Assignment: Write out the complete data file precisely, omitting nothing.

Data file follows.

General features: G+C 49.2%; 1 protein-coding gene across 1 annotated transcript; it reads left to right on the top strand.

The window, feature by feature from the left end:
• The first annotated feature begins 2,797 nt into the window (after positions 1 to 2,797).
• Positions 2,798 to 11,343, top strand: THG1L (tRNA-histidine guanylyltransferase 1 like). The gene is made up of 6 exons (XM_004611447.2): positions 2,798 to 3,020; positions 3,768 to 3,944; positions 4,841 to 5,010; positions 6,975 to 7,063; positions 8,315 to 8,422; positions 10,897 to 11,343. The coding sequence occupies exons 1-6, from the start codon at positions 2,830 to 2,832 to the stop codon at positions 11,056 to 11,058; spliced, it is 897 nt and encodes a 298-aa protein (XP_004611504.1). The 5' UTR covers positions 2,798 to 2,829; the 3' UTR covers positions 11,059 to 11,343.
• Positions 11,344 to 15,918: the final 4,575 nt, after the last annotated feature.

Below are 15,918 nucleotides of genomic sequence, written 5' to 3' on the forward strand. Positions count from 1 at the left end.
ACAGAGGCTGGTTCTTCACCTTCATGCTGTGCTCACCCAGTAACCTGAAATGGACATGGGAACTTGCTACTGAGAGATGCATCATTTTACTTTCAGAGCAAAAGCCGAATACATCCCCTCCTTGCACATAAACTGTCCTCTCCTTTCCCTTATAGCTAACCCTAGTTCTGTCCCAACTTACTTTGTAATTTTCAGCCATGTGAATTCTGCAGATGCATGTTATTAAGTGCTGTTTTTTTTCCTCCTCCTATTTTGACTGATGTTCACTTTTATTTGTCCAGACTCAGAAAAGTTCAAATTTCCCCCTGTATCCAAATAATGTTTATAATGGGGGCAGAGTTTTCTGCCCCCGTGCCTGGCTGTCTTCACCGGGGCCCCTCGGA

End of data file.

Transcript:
General features: G+C 49.2%; 1 protein-coding gene across 1 annotated transcript; it reads left to right on the top strand.

The window, feature by feature from the left end:
• The first annotated feature begins 2,797 nt into the window (after positions 1 to 2,797).
• Positions 2,798 to 11,343, top strand: THG1L (tRNA-histidine guanylyltransferase 1 like). The gene is made up of 6 exons (XM_004611447.2): positions 2,798 to 3,020; positions 3,768 to 3,944; positions 4,841 to 5,010; positions 6,975 to 7,063; positions 8,315 to 8,422; positions 10,897 to 11,343. The coding sequence occupies exons 1-6, from the start codon at positions 2,830 to 2,832 to the stop codon at positions 11,056 to 11,058; spliced, it is 897 nt and encodes a 298-aa protein (XP_004611504.1). The 5' UTR covers positions 2,798 to 2,829; the 3' UTR covers positions 11,059 to 11,343.
• Positions 11,344 to 15,918: the final 4,575 nt, after the last annotated feature.

Below are 15,918 nucleotides of genomic sequence, written 5' to 3' on the forward strand. Positions count from 1 at the left end.
ACAGAGGCTGGTTCTTCACCTTCATGCTGTGCTCACCCAGTAACCTGAAATGGACATGGGAACTTGCTACTGAGAGATGCATCATTTTACTTTCAGAGCAAAAGCCGAATACATCCCCTCCTTGCACATAAACTGTCCTCTCCTTTCCCTTATAGCTAACCCTAGTTCTGTCCCAACTTACTTTGTAATTTTCAGCCATGTGAATTCTGCAGATGCATGTTATTAAGTGCTGTTTTTTTTCCTCCTCCTATTTTGACTGATGTTCACTTTTATTTGTCCAGACTCAGAAAAGTTCAAATTTCCCCCTGTATCCAAATAATGTTTATAATGGGGGCAGAGTTTTCTGCCCCCGTGCCTGGCTGTCTTCACCGGGGCCCCTCGGA